Mindfulness has been fairly effectively misrepresented in Western culture. We tend to see it as a type of ‘all-purpose performance enhancer’, something that can improve our everyday functioning, something that can reduce stress and anxiety and make us happier as a result. Naturally, this sounds very good to us – it’s what we are always looking for!
Mindfulness isn’t really that though – it goes a lot deeper than that. Mindfulness isn’t a tool or instrument that can serve the status quo. Mindfulness (or meditation) is really a way of freeing us from the tyranny of the over-valued thinking mind (which is what lies behind every status quo) – it is ‘a way of liberation’, as Alan Watt says. The question arises therefore, do we really want liberation? Is that what we are really looking for? Or were we just looking for something to smooth out the rough edges of our life, the bits that don’t seem to be working quite so well?
This isn’t a minor point. It goes a lot deeper than we might initially think – the thing is that, in everyday life (whether we realize it or not), we feel ourselves to be the thinking mind. It’s not something we want to be free from therefore! That’s not what we’re looking for at all. Too much control and too much thinking causes suffering though – it degrades the quality of our life to the point where it becomes unbearable. It is the fact that the thinking mind has such a deadening grip upon us that makes us interested in ameliorating its influence by practising meditation, but that doesn’t mean that we want to get rid of it entirely! We want to ‘have our cake and eat it’, in other words – we want to ease the squeeze that the overvalued rational mind is putting on us, but we still want to let it run our lives for us.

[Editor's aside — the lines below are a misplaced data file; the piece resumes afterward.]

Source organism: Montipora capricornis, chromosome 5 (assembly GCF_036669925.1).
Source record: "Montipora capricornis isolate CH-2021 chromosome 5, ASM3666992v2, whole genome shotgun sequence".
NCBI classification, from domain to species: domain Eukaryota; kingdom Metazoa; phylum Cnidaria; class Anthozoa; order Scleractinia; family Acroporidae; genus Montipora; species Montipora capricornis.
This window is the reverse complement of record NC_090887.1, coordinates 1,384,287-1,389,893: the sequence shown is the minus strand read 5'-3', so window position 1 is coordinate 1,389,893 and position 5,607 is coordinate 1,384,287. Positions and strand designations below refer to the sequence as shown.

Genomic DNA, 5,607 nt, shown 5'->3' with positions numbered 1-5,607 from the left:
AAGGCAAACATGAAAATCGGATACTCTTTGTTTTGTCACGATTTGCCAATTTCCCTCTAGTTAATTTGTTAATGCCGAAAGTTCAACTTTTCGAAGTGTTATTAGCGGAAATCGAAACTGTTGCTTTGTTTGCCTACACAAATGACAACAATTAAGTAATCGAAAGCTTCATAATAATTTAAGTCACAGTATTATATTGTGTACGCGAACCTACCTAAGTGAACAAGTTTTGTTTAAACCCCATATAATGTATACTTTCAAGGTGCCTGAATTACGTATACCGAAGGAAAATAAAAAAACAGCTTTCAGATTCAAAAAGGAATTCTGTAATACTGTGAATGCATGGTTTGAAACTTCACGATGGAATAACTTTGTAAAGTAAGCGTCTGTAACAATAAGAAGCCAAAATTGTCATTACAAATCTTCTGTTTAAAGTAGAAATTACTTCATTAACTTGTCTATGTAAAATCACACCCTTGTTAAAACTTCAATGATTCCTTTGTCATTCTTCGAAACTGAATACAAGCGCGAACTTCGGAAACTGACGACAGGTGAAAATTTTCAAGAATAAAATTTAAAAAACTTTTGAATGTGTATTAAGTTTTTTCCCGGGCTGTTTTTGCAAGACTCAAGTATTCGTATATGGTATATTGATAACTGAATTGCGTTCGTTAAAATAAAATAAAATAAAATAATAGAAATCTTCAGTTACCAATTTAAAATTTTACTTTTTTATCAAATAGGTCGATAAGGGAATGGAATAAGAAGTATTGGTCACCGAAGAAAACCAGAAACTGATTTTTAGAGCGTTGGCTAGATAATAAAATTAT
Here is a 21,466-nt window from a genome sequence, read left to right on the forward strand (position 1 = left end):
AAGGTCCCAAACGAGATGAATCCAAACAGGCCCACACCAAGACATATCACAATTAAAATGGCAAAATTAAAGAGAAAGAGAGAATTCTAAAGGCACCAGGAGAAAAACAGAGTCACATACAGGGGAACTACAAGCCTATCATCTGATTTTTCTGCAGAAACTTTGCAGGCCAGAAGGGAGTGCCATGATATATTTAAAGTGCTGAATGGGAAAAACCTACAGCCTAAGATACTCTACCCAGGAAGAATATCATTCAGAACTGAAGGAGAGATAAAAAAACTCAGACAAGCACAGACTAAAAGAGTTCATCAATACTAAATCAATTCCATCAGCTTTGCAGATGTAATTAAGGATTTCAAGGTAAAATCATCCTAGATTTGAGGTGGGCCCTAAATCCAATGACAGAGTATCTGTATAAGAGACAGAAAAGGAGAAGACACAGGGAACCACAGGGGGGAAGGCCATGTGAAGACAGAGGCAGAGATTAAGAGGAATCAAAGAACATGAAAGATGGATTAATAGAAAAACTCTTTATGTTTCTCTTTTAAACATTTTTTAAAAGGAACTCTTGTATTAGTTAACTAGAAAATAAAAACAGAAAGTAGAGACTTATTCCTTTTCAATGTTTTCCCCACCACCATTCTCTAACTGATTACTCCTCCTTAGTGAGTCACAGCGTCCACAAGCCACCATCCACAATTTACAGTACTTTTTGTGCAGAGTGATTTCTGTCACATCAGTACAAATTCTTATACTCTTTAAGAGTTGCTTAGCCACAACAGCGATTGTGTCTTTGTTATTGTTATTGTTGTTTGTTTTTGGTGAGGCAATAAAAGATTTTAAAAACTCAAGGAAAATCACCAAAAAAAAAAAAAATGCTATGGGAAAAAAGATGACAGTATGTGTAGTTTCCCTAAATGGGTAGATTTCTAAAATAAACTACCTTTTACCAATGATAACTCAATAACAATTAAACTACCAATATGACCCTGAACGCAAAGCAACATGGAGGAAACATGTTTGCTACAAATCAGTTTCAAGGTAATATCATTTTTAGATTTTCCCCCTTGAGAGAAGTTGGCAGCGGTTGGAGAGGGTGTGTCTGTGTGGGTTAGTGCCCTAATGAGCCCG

There’s nothing wrong with this, of course. It is perfectly natural that we should want to find relief from the excessive busyness and perennial restlessness of the thinking mind (not to mention its constant pernicious judgementalism), and yet at the same time not want to be ‘thrown in the deep end’, so to speak, with regard to our fundamental fear of being separated from our mind-created sense of identity, which is what ‘being freed from the thinking mind’ always comes down to. So maybe we’re not looking for the ultimate spiritual adventure, maybe we’re just looking for a bit of ‘stress reduction’!
The question – although we are likely to see it as such – comes down to precisely this. The question is, “Do we wish to live our life on the basis of this construct that we call ‘the self’, and make that limited version of life as comfortable and stress-free as we possibly can, or do we wish to be wholly liberated from this mind-created identity, and all of the interminable petty issues it brings with it?” Again, we have to stress that this is not a ‘moral’ choice; it’s not a question of ‘what is the right thing to do?’ When we concern ourselves with the right versus the wrong thing to do, this invariably means ‘the right thing in relation to the mind–created identity’ and so we are seeing things in an inherently biased way right from the start. If we were asking ourselves this question in a more ‘essential’ fashion (if that happened to be possible for as at the time) so as to find out what we want to do in our ‘heart of hearts’ (so to speak) then that will be a different matter. We would probably come up with a different answer in this case.